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'I have always wanted to coach, but I was too shy'

By By Matthew Nascone
It was time for the 2006 Atmore Babe Ruth Fast Pitch Softball season to begin and Teresa Davis got a special delivery. The mail carrier for the McDavid, Fla. Post Office volunteered to coach the 10-12 year olds division Masland Carpet Rug Rats, she had never coached softball.
"This was my first year ever to coach softball and I only did it because my little girl was trying out and they told me they needed a head coach," Davis said. "So I volunteered."
Davis daughter, 11-year-old Courtney Cross, was the little girl who coerced Davis into coaching. Davis said she had played slow pitch softball throughout her time in the halls of J.U. Blacksher High School and Excel High School.
She graduated from Excel after spending her senior year there in 1995. Davis also played for her father in a women's league when she was 13 years old.
Davis said her three children and her husband of almost two years, Bill Davis, are the greatest accomplishments in her life. Davis has to make sure Courtney, 11, Nicole Cross, 9, and Brent Cook, 4, stay in line.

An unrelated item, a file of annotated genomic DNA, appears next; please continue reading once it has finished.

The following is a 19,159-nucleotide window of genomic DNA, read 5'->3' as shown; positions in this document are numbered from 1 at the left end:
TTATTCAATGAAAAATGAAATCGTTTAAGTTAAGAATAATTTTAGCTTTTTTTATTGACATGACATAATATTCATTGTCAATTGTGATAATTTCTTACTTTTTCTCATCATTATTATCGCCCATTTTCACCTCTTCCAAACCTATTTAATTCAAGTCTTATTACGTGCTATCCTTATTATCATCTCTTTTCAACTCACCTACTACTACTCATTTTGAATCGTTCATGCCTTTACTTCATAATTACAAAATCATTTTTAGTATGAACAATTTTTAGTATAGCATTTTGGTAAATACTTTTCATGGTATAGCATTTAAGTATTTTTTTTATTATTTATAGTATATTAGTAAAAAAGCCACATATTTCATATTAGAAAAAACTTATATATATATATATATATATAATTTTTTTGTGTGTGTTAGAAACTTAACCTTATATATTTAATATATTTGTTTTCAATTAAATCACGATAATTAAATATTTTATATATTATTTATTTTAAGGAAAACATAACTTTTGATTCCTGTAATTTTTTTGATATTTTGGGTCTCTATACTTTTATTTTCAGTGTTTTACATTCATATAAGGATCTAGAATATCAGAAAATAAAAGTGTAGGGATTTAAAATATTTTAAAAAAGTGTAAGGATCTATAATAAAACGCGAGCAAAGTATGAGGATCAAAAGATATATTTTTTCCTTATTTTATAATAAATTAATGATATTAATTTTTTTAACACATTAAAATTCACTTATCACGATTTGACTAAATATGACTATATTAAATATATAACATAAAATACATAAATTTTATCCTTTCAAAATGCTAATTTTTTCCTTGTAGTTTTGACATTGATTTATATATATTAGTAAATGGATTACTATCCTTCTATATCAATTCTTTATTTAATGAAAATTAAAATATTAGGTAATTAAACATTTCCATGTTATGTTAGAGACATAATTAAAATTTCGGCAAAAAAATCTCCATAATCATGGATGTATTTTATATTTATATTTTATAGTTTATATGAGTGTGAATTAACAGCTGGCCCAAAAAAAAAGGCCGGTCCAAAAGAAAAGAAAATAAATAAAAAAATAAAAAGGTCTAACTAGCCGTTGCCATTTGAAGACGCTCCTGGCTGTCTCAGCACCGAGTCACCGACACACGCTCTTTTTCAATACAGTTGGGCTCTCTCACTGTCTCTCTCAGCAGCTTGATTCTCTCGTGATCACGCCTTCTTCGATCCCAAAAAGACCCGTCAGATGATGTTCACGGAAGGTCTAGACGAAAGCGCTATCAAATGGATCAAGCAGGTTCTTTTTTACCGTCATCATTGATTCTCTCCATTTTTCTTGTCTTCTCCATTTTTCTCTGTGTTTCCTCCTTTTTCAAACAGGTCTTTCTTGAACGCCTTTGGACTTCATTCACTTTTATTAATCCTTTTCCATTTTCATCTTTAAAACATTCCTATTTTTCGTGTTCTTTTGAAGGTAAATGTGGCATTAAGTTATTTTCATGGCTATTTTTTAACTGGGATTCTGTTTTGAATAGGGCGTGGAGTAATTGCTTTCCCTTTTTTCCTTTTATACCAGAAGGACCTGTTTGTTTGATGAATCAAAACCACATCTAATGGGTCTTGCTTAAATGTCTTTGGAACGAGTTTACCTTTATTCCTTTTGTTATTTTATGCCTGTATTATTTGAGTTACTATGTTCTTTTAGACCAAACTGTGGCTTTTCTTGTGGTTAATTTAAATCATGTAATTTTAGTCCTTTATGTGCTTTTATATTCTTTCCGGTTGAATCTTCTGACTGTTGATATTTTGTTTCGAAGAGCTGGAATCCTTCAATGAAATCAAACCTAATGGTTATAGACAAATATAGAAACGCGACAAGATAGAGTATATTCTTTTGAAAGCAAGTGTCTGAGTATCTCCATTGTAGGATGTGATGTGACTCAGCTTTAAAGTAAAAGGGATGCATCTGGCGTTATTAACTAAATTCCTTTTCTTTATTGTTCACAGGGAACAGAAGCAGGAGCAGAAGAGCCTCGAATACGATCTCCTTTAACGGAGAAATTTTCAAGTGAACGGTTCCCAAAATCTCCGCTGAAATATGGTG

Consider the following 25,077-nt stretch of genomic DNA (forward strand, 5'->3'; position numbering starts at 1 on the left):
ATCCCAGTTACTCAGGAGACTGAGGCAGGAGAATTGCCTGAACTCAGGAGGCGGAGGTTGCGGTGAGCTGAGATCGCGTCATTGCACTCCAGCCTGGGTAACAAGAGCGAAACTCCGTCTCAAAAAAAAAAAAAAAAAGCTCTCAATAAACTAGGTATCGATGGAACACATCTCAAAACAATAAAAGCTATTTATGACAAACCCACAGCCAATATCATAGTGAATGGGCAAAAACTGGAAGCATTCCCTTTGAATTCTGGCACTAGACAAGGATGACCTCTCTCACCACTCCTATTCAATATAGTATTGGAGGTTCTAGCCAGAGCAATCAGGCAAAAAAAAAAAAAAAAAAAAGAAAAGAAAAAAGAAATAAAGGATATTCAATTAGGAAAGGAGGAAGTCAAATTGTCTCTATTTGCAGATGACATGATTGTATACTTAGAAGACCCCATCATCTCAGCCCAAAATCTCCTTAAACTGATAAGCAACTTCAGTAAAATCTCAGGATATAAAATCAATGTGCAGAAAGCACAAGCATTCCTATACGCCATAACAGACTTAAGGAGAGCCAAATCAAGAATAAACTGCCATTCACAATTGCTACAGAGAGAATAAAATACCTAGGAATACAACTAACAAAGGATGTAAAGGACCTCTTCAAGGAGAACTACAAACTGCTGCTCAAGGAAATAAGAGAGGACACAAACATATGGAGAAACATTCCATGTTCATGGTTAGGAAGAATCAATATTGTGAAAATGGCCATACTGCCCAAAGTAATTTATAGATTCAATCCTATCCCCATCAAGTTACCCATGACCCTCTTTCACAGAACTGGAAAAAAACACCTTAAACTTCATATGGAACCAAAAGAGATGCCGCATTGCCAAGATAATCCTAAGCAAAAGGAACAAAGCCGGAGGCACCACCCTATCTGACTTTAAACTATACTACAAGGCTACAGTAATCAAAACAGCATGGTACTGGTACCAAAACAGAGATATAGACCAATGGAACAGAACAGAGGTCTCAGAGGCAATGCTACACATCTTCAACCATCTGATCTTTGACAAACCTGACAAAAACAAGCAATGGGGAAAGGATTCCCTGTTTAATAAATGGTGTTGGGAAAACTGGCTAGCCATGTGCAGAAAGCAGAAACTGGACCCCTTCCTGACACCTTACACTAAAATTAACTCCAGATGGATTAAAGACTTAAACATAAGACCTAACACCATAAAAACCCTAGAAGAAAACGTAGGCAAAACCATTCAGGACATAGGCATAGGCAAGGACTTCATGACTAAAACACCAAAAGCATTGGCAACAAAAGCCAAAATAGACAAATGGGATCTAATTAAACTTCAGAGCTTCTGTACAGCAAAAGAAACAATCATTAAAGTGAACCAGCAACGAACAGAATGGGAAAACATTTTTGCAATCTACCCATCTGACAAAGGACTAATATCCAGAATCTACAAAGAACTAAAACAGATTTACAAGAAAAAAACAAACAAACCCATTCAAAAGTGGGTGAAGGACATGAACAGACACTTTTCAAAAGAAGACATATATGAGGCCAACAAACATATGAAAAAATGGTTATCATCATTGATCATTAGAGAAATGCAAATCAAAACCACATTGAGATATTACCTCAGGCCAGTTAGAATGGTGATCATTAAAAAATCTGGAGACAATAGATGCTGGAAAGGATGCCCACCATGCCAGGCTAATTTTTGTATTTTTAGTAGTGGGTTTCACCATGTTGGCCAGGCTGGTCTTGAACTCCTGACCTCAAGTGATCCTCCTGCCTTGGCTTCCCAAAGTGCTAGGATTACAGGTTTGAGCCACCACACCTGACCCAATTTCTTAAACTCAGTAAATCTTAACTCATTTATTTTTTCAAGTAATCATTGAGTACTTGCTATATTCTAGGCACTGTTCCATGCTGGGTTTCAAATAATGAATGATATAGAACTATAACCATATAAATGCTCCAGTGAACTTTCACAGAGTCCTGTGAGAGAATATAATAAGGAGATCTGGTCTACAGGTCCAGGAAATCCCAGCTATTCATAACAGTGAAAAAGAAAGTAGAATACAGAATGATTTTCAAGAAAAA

Davis said finding that man who would be good to her has been the biggest accomplishment for her so far.
"It is hard to find someone who will treat you the way my husband treats me and I think that is a great accomplishment."
Since graduation from high school in '95 Davis has worked at Vanity Fair in Monroeville, Masland Carpets here in Atmore and Amsteff-Solutia in Cantonment, Fla.
Now this may be Davis' first year coaching, but she said she has always had the desire, but there has been one thing standing in the way.
"I have always wanted to coach, but I wouldn't approach the league because I am a shy person," she said. "And even now I am shy, so my assistant coaches have helped me out a lot. Keith Bryan is the one who teaches the girls the most stuff and my husband has helped by keeping the score book and figuring out the lineup."
As far as strategy when the Rug Rats hit the field, Davis said Bryan has taught her a lot about coaching.
"He sat the girls down that first day of practice and told them what was what," Davis said. "He let them know that they need to keep up the championship play that got them that championship last year."